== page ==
"India Almost Doubled Its Solar Power In 2013 With Big Plans For More"
CREDIT: AP Photo/Ajit Solanki
India added just over 1 gigawatt of solar energy to its electrical grid last year, a major milestone that nearly doubles the country’s cumulative solar energy capacity to 2.18 gigawatts. After a slow start to the year, solar installation picked up rapidly — a good sign that India will be able to meet its ambitious solar targets going forward. India hopes to install 10 GW of solar by 2017 and 20 GW by 2022.
The Jawaharlal Nehru National Solar Mission, launched in 2010 by Prime Minister Manmohan Singh, aims to help the country achieve success with solar energy deployment. India is currently in the planning stages of building the world’s largest solar plant, which would generate 4 gigawatts in the northwestern state of Rajasthan.
“This is the first project of this scale anywhere in the world and is expected to set a trend for large-scale solar power developments,” Ashvini Kumar, director of Solar Energy Corp, one of five public utilities that will run the plant, told Business Insider.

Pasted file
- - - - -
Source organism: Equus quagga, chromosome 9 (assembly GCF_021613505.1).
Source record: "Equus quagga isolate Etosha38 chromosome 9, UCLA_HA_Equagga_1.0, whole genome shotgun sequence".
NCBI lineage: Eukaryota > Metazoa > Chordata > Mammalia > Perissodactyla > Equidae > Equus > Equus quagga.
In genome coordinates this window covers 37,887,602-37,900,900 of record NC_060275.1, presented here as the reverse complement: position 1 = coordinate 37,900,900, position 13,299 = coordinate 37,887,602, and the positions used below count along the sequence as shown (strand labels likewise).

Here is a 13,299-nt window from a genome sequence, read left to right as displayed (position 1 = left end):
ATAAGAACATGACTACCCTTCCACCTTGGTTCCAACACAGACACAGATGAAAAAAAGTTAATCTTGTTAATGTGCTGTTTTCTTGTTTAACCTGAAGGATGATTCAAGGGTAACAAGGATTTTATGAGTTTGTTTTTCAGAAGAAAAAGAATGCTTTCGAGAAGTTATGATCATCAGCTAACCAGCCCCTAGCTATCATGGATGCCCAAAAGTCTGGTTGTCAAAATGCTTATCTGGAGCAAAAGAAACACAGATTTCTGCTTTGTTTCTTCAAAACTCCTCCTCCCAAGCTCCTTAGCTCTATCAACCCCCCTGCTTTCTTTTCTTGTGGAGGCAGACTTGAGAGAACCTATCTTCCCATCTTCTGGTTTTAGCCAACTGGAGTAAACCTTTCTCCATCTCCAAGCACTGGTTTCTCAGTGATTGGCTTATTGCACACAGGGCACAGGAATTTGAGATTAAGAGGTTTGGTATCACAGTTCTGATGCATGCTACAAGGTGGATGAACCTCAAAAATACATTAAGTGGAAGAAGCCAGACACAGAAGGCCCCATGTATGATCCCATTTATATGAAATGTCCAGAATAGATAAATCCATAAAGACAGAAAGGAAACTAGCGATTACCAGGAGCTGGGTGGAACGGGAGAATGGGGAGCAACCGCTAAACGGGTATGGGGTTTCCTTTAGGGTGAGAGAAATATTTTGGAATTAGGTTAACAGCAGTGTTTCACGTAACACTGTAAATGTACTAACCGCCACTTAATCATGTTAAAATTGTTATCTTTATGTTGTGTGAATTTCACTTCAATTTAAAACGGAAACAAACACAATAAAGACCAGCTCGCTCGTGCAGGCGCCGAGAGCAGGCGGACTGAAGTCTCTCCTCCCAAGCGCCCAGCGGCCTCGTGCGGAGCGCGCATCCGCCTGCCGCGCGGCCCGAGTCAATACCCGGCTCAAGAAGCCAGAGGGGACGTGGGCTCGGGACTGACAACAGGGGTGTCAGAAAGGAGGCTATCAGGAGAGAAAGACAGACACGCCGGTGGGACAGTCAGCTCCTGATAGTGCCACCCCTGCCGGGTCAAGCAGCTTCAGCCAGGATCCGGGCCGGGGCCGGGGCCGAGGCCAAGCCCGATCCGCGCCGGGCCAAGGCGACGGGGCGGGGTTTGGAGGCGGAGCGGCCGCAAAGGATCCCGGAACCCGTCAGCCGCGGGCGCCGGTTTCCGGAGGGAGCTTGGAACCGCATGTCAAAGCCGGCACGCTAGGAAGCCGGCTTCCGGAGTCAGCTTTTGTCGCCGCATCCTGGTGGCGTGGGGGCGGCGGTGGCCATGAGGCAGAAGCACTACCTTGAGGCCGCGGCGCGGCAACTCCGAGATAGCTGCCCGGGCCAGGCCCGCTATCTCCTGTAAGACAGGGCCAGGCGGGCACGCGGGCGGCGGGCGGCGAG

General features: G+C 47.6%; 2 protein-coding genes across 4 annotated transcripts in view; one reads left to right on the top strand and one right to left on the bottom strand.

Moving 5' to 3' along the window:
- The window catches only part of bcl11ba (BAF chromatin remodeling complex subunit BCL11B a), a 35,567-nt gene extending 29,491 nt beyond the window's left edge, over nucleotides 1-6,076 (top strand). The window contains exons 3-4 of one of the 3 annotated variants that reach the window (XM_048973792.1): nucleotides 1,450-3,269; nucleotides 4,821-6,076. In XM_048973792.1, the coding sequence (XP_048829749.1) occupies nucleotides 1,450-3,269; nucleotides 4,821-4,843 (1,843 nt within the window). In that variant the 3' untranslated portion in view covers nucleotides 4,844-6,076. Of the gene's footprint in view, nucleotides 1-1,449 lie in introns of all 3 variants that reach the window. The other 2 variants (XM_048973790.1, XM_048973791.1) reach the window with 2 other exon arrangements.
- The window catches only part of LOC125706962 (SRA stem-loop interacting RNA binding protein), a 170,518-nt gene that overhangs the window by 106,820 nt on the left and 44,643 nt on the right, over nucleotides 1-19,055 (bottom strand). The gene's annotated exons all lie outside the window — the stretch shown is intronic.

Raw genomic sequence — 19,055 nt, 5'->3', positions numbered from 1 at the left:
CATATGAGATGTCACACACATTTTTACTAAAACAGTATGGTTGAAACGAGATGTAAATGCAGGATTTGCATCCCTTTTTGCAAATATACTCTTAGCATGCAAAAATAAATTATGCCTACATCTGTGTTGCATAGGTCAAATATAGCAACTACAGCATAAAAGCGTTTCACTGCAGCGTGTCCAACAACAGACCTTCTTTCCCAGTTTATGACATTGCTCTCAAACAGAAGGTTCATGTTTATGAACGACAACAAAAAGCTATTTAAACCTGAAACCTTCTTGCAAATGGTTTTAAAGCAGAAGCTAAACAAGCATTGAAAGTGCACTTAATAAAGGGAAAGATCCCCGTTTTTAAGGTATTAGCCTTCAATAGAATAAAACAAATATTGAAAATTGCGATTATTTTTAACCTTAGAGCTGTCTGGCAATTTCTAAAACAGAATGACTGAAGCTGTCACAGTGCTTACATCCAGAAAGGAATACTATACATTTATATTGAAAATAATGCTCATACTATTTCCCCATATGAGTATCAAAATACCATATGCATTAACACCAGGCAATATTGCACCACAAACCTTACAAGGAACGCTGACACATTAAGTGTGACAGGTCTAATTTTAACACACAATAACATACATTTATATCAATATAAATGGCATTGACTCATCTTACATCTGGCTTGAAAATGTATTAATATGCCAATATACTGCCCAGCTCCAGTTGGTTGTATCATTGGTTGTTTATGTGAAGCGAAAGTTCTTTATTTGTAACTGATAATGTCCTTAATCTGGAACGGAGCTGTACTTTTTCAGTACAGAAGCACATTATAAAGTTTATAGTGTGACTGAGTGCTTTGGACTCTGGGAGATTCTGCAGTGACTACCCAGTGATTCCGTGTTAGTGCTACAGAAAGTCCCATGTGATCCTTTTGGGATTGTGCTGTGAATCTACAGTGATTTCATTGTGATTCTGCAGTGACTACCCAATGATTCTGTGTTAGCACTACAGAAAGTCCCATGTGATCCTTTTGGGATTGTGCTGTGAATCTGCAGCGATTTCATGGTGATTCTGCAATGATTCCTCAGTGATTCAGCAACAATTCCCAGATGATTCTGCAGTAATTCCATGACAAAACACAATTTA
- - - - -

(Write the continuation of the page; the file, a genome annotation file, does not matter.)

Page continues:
In the last decade India’s renewable energy capacity has gone from just under 4 GW to over 27 GW as of this month. Wind energy makes up about two-thirds of this total, with small hydropower contributing nearly 4 GW and biomass over 1 GW.
Last weekend India and the United Arab Emirates (UAE) signed a Memorandum of Understanding to cooperate to promote renewable energy, especially solar.
“The MoU has come at a time when India is struggling to implement ambitious plans to reach out to the population without access to modern forms of energy across the country,” said Jarnail Singh, India Program Manager at the Climate Group.
40 percent of rural Indian households don’t have power. India is also anxious to develop domestic energy sources to supply growing demand so it doesn’t have to import fossil fuels that contribute to trade deficits. Over half of India’s electric power capacity comes from coal, with coal imports hitting a record high last fiscal year. This is bad both environmentally and economically for India.
In a further indication that renewable energy has a large role to play in India’s future, last year the largest coal company in the world, Coal India, starting pursuing commercial solar power plants to cut costs. The company explained its logic, in part, by saying “India has an abundance of sunshine and the trend of depletion of fossil fuels is compelling energy planners to examine the feasibility of using renewable sources of energy like solar, wind, and so on.”